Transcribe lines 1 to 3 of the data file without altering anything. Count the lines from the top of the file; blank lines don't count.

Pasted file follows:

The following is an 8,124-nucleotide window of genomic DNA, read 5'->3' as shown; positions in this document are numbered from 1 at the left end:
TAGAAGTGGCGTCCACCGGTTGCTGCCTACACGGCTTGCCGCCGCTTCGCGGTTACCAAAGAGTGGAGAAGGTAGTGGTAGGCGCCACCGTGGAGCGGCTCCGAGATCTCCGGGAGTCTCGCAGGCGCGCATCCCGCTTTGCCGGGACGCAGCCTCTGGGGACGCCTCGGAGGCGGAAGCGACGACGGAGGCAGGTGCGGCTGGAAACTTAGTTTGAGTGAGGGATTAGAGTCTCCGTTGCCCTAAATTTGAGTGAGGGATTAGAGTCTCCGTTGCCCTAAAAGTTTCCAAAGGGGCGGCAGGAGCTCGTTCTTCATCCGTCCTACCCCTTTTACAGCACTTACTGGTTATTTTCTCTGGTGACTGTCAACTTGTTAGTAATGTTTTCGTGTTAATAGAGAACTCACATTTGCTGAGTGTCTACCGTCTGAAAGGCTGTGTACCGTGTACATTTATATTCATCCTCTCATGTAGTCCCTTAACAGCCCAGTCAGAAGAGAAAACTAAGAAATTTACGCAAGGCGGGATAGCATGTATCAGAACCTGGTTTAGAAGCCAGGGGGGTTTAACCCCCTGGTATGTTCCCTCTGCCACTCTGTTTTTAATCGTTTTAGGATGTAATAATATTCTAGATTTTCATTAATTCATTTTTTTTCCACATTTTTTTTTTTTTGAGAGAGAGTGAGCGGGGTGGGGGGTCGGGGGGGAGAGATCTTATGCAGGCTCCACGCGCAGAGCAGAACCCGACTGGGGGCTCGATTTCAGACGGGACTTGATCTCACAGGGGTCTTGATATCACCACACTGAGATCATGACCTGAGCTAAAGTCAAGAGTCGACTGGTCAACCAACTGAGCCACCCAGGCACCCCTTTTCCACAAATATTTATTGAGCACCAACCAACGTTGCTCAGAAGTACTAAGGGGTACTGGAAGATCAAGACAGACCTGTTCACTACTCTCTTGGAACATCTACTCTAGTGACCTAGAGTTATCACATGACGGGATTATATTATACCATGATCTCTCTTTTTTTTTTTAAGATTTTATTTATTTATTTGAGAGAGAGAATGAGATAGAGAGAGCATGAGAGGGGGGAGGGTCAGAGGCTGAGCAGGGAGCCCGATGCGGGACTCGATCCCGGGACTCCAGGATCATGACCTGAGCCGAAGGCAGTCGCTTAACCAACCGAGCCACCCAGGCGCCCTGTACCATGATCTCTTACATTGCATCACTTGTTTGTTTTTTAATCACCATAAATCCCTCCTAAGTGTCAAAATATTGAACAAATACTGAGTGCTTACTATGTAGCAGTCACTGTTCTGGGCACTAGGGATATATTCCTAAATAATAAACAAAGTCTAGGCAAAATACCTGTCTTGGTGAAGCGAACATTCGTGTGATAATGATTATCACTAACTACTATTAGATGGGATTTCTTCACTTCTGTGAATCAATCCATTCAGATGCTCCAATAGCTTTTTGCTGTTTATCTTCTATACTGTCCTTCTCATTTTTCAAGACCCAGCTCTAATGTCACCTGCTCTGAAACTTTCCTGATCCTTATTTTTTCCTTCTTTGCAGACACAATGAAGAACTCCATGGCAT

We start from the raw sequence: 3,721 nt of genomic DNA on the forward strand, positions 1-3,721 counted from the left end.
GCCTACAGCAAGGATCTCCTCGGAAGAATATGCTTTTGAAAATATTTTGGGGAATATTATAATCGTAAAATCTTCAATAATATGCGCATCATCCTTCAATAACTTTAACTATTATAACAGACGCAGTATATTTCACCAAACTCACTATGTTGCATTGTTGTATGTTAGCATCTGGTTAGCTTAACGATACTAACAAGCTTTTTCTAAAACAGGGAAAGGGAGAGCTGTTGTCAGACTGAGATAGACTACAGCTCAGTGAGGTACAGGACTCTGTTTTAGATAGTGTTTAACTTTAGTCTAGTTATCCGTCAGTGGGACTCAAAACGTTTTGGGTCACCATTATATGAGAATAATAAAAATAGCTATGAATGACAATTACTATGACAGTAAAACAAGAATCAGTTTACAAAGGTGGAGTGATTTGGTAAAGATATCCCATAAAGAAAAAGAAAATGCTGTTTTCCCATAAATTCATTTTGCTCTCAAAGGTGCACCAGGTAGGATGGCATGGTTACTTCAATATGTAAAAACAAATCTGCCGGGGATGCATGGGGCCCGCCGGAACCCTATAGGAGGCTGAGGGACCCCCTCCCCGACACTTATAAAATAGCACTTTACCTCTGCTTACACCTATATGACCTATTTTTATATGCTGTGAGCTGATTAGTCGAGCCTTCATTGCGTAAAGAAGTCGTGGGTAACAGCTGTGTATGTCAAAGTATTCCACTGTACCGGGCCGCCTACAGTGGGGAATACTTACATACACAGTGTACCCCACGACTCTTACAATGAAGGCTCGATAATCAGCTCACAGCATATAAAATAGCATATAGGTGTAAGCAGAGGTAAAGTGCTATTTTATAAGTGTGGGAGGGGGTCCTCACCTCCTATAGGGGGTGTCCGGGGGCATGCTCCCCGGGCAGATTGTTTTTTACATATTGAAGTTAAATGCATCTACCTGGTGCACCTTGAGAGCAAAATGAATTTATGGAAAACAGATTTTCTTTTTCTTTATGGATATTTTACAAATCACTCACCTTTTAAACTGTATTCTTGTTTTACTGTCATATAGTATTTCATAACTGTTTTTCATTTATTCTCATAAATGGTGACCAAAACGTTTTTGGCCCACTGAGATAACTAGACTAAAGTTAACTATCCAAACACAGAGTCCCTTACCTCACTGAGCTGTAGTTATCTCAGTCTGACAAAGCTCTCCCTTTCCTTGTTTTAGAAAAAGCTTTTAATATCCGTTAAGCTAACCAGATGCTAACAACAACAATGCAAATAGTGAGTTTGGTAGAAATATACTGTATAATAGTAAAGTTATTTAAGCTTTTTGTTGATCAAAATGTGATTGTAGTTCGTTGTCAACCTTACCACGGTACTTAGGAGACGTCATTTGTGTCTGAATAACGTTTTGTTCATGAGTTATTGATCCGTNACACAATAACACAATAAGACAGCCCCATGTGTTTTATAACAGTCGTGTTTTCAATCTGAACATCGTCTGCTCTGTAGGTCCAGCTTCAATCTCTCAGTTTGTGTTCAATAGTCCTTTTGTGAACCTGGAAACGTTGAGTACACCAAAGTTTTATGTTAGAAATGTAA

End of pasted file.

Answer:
The following is an 8,124-nucleotide window of genomic DNA, read 5'->3' as shown; positions in this document are numbered from 1 at the left end:
TAGAAGTGGCGTCCACCGGTTGCTGCCTACACGGCTTGCCGCCGCTTCGCGGTTACCAAAGAGTGGAGAAGGTAGTGGTAGGCGCCACCGTGGAGCGGCTCCGAGATCTCCGGGAGTCTCGCAGGCGCGCATCCCGCTTTGCCGGGACGCAGCCTCTGGGGACGCCTCGGAGGCGGAAGCGACGACGGAGGCAGGTGCGGCTGGAAACTTAGTTTGAGTGAGGGATTAGAGTCTCCGTTGCCCTAAATTTGAGTGAGGGATTAGAGTCTCCGTTGCCCTAAAAGTTTCCAAAGGGGCGGCAGGAGCTCGTTCTTCATCCGTCCTACCCCTTTTACAGCACTTACTGGTTATTTTCTCTGGTGACTGTCAACTTGTTAGTAATGTTTTCGTGTTAATAGAGAACTCACATTTGCTGAGTGTCTACCGTCTGAAAGGCTGTGTACCGTGTACATTTATATTCATCCTCTCATGTAGTCCCTTAACAGCCCAGTCAGAAGAGAAAACTAAGAAATTTACGCAAGGCGGGATAGCATGTATCAGAACCTGGTTTAGAAGCCAGGGGGGTTTAACCCCCTGGTATGTTCCCTCTGCCACTCTGTTTTTAATCGTTTTAGGATGTAATAATATTCTAGATTTTCATTAATTCATTTTTTTTCCACATTTTTTTTTTTTTGAGAGAGAGTGAGCGGGGTGGGGGGTCGGGGGGGAGAGATCTTATGCAGGCTCCACGCGCAGAGCAGAACCCGACTGGGGGCTCGATTTCAGACGGGACTTGATCTCACAGGGGTCTTGATATCACCACACTGAGATCATGACCTGAGCTAAAGTCAAGAGTCGACTGGTCAACCAACTGAGCCACCCAGGCACCCCTTTTCCACAAATATTTATTGAGCACCAACCAACGTTGCTCAGAAGTACTAAGGGGTACTGGAAGATCAAGACAGACCTGTTCACTACTCTCTTGGAACATCTACTCTAGTGACCTAGAGTTATCACATGACGGGATTATATTATACCATGATCTCTCTTTTTTTTTTTAAGATTTTATTTATTTATTTGAGAGAGAGAATGAGATAGAGAGAGCATGAGAGGGGGGAGGGTCAGAGGCTGAGCAGGGAGCCCGATGCGGGACTCGATCCCGGGACTCCAGGATCATGACCTGAGCCGAAGGCAGTCGCTTAACCAACCGAGCCACCCAGGCGCCCTGTACCATGATCTCTTACATTGCATCACTTGTTTGTTTTTTAATCACCATAAATCCCTCCTAAGTGTCAAAATATTGAACAAATACTGAGTGCTTACTATGTAGCAGTCACTGTTCTGGGCACTAGGGATATATTCCTAAATAATAAACAAAGTCTAGGCAAAATACCTGTCTTGGTGAAGCGAACATTCGTGTGATAATGATTATCACTAACTACTATTAGATGGGATTTCTTCACTTCTGTGAATCAATCCATTCAGATGCTCCAATAGCTTTTTGCTGTTTATCTTCTATACTGTCCTTCTCATTTTTCAAGACCCAGCTCTAATGTCACCTGCTCTGAAACTTTCCTGATCCTTATTTTTTCCTTCTTTGCAGACACAATGAAGAACTCCATGGCAT

We start from the raw sequence: 3,721 nt of genomic DNA on the forward strand, positions 1-3,721 counted from the left end.